article banner
From Where We Sit


Jun Cuaresma

“Make health your wealth,” not “wealth for your health.” This was one of the self-commandments I shared early this week in my commencement speech at the 69th year-end Commencement Rites of the University of the East.
I was greatly elated when the university president told me I was being invited to be the commencement speaker, being an alumnus of such a prestigious university. I then decided to share what I call my “self-commandments.” I emphasized, though, that they might already know some of those commandments, and some others might sound like motherhood statements, but what was important, I said, was how I bring those commandments to life.

Commandment No. 1—Learn new things every day in ways that will enhance your relevance to others. This first commandment relates to your professional life. If you think learning will stop on your graduation day, you are definitely wrong. If you stop, you will be left behind. Keep abreast of what’s happening around you, especially the ones that are relevant to your profession. In this world, nobody knows everything. People rely on each other, and on each other’s competence and expertise. Let yourself be the one to be relied upon.

Commandment No. 2—Build and keep your own network of personal contacts and friends. Today, the social media is the most efficient way to build contacts and friends. However, for me, physical contact, coupled with a sweet smile, is still the best. Being shy is a “no-no” for you can never build a network if you are timid. Your network gives you the sense of belongingness and the relationship that you have with them keeps you going.

Commandment No. 3—“Journey” in your own time and recognize individual differences. All of us have our own individual time and life to live, our own route to success. Life is not a race; it is about being passionate in every minute of our journey. Success comes to us differently depending on our pace. While we can be inspired by the successes of other people, we can only be successful through our own actions, and in our own time.

Commandment No. 4—Thou shall not procrastinate. Have that attitude of getting things done while you can. It gives you peace of mind if you do, as it will free you up from continuously worrying about things left undone. If you are swamped with many things to do, learn to prioritize.

Commandment No. 5—“Correct mistakes” before they happen. I am referring to the “sana” mentality among Filipinos. On your journeys, you will be hearing remarks like, “Ay, sana dinala ko yong ganito.” After completing a project and realizing an error, “Ay, sana ginawa na natin yan noon.” These are simple acts that could yield the best results if only you did the right thing at the onset.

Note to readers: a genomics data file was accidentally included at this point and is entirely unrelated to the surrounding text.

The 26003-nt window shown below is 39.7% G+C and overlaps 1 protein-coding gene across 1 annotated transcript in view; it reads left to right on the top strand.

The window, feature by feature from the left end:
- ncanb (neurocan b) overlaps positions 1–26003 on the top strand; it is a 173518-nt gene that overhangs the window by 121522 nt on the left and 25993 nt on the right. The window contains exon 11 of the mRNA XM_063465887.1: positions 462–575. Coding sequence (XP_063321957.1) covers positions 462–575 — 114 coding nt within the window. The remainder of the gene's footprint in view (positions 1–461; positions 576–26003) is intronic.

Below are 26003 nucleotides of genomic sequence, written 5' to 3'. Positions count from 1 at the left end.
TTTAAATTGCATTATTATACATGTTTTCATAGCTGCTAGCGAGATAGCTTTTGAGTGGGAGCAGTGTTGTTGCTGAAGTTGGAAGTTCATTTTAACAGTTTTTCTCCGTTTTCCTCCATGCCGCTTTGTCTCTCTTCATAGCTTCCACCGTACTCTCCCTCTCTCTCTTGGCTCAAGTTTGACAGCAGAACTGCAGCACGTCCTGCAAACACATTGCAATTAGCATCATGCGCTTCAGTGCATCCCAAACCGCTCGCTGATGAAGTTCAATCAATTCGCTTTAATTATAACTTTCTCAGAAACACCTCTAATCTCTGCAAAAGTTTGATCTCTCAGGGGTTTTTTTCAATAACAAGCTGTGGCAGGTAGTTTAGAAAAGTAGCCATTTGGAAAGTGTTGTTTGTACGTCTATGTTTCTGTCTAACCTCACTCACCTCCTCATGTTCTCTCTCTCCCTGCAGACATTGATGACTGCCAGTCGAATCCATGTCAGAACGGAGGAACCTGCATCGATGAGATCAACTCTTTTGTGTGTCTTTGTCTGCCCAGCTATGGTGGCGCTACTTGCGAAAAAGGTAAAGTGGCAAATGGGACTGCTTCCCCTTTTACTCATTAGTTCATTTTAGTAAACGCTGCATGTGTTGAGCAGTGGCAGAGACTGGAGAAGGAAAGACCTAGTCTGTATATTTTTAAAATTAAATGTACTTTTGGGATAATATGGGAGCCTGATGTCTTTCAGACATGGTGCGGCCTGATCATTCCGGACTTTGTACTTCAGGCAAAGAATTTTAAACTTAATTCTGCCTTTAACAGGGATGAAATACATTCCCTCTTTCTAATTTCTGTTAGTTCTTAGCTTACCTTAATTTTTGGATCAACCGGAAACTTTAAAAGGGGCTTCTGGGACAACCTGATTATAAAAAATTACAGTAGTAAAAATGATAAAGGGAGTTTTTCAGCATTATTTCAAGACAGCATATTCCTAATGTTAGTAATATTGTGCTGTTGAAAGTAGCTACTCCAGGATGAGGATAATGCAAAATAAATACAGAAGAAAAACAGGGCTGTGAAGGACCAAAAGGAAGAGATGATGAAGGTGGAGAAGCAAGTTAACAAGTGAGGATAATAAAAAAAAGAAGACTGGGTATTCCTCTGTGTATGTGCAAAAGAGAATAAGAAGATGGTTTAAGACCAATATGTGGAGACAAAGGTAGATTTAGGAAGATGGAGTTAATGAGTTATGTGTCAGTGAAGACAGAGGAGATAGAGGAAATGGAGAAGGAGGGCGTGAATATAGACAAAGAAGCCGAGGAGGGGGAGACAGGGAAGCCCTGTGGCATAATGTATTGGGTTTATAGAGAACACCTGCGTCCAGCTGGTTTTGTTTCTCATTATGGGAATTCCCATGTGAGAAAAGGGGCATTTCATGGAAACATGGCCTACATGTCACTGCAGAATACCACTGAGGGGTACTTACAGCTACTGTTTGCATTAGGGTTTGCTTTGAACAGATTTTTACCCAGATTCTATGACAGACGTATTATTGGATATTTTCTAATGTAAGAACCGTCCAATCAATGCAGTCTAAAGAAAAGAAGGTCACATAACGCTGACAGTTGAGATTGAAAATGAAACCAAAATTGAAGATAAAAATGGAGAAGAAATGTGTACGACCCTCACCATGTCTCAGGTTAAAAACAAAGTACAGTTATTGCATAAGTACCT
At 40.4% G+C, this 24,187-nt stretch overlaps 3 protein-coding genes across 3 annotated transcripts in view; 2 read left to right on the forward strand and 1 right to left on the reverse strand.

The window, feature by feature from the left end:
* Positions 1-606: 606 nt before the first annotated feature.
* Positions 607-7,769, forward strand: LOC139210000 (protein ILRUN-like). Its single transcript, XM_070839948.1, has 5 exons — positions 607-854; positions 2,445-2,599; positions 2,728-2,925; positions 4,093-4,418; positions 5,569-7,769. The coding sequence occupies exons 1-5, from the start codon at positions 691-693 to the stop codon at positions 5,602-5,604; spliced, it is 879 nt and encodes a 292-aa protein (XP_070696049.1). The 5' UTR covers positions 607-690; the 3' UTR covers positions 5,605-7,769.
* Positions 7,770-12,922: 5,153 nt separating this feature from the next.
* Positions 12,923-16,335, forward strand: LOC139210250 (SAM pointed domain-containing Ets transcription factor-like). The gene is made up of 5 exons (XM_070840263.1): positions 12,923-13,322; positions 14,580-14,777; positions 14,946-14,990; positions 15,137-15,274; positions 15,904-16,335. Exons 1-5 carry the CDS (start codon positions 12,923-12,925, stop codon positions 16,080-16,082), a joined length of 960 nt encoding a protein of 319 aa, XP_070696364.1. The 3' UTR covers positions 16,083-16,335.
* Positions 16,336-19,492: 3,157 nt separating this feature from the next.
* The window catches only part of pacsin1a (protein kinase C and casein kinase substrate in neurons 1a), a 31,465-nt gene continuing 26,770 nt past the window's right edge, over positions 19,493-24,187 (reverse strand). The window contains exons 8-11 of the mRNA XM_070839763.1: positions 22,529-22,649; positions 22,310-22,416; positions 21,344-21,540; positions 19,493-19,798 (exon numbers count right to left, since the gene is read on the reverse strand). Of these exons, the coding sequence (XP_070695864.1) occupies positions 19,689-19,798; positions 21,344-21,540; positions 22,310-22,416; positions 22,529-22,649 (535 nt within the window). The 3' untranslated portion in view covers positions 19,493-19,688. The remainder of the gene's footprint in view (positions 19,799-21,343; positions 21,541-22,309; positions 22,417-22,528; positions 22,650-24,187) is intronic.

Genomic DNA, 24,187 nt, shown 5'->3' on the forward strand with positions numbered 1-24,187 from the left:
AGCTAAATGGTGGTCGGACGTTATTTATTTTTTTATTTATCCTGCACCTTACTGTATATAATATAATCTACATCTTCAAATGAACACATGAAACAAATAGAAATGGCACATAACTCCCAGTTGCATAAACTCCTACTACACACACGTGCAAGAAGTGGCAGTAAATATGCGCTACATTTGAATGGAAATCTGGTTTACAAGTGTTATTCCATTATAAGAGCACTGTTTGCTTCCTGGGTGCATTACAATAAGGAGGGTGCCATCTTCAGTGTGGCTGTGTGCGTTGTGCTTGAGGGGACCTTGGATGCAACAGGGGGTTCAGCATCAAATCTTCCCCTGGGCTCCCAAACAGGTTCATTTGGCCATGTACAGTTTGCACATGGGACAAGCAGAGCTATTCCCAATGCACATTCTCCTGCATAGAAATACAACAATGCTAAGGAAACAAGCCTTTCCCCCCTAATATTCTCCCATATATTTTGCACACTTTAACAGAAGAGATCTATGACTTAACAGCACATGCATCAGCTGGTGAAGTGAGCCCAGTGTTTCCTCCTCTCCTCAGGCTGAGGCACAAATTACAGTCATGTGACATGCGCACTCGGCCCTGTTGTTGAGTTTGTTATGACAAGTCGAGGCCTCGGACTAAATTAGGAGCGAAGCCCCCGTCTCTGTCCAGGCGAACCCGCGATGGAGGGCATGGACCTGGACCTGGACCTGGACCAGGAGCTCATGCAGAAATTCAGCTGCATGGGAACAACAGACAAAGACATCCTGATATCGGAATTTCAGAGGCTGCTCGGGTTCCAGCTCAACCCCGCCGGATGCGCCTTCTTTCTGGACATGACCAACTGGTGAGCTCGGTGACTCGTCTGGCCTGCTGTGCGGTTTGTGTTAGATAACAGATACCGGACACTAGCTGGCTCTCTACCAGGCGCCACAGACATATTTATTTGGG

Commandment No. 6—Deal with conflicts squarely; apologize if you are wrong and forgive if you are right. Face your problem as it occurs. Life is sometimes good and sometimes difficult. You will have conflicts with others. Accept that you can never please everybody, but whatever it is you decide to do, consider reaching out in the end to either apologize to or find forgiveness for the other party.

Commandment No. 7—Be thrifty. Learn to manage your personal finances. Do not live lavishly for it is very difficult to be in financial trouble later. So learn to live within your means.

Commandment No. 8—Make health your wealth, not wealth for your health. We all want to be financially successful but let us be conscious that we never sacrifice our physical well being in pursuit of it. After all, it will be meaningless if you use the wealth you so hardly worked for, to cure your deteriorating health. Exercise regularly, eat less fatty food and get enough sleep. You need a well-maintained physical body to bring yourself to your ultimate destination called success.

I also shared with the graduates how I see their possible life journey from their graduation day and five or 10 years hence:

First: I anticipate that speed is still the name of the game. There will still be communication overload; information will be overflowing, accessible anywhere, anytime and whenever you need them. You will live in an even faster-paced world. Hence, your ability to gather information, interpret it and make quicker decisions will be a personal competitive advantage.

Second: You will lose the human touch and that may be boring. People will communicate with people through machines, through the web and, probably, with robots. People will become very independent and “disconnected” from each other. I believe that keeping in touch physically with fellow humans is still vital. So continue to be a relationship builder and stay humanly and physically connected with other people.

Third: The last item I want to share has something to do with drugs and their proper use. I believe that there are prohibited drugs that can help save lives but some people abuse them. I wish competent medical professionals would do more studies so that drugs would be properly used, solely for the furtherance of human lives and not to cause their loss.

In closing, I made a wish for them to grow upright and dignified, worthy to be emulated and admired.
My congratulations to all the graduates of 2017!

Jun Cuaresma is the COO and managing partner, as well as the division head of Audit & Assurance of P&A Grant Thornton. P&A Grant Thornton is one of the leading audit, tax, advisory and outsourcing firms in the Philippines, with 21 partners and more than 800 staff members. We’d like to hear from you! Tweet us:
@PAGrantThornton, like us on Facebook: P&A Grant Thornton, and email your comments to or For more information, visit our website:


As published in The Manila Times, dated on 26 April 2017